State v. BoettcherAnnotate this Case
The Supreme Court reversed the judgment of the court of appeals affirming the decision of the district court ordering Defendant to pay restitution for destruction of a cabin after a jury found him guilty of burglary but did not reach a verdict on an arson charge, holding that the court of appeals erred by applying an incorrect standard.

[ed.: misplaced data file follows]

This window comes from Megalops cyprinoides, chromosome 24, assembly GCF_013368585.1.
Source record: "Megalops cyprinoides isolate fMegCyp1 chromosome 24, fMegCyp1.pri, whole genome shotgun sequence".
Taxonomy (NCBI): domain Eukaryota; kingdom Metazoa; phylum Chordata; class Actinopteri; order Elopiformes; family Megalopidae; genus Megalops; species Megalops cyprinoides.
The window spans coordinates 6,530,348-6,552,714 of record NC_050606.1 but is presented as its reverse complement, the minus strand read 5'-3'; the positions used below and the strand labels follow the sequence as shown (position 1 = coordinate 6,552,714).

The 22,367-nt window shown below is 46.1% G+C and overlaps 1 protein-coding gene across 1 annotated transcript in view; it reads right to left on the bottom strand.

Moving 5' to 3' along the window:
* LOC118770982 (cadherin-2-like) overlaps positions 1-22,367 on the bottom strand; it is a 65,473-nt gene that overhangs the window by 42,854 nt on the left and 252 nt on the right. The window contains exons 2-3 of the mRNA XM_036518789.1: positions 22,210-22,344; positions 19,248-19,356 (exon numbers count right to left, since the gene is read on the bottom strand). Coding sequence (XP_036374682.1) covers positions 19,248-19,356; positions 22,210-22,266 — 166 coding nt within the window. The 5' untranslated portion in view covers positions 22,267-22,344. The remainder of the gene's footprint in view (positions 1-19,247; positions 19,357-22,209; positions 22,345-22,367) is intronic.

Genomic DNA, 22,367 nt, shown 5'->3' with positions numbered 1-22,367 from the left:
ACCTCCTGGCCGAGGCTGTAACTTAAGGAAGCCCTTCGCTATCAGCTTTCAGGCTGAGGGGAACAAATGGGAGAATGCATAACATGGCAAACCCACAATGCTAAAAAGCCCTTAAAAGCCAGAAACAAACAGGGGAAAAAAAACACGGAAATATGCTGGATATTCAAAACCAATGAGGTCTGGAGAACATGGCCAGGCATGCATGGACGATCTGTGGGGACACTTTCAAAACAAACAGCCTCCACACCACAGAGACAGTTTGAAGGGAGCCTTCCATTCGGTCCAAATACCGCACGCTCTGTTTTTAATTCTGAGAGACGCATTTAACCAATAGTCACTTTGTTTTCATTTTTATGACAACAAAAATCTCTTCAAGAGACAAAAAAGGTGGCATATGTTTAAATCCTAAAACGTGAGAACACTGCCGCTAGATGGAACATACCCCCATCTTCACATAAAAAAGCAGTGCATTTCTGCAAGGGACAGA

Defendant was charged with second-degree burglary and first-degree arson for the destruction of a cabin in Minnesota that was burglarized and then set on fire. The jury found Defendant guilty of burglary but could not reach a verdict on the arson charge. The State declined to retry Defendant for arson, but, after determining that the arson was factually related to the burglary, ordered Defendant to pay restitution for the fire-damaged cabin. The court of appeals affirmed, concluding that the burglary and the fire were sufficiently "factually intertwined" to allow restitution. The Supreme Court reversed, holding that the court of appeals erred by applying a factual-relationship standard rather than a direct-causation standard when considering whether fire damage to the cabin was a result of Defendant's offense.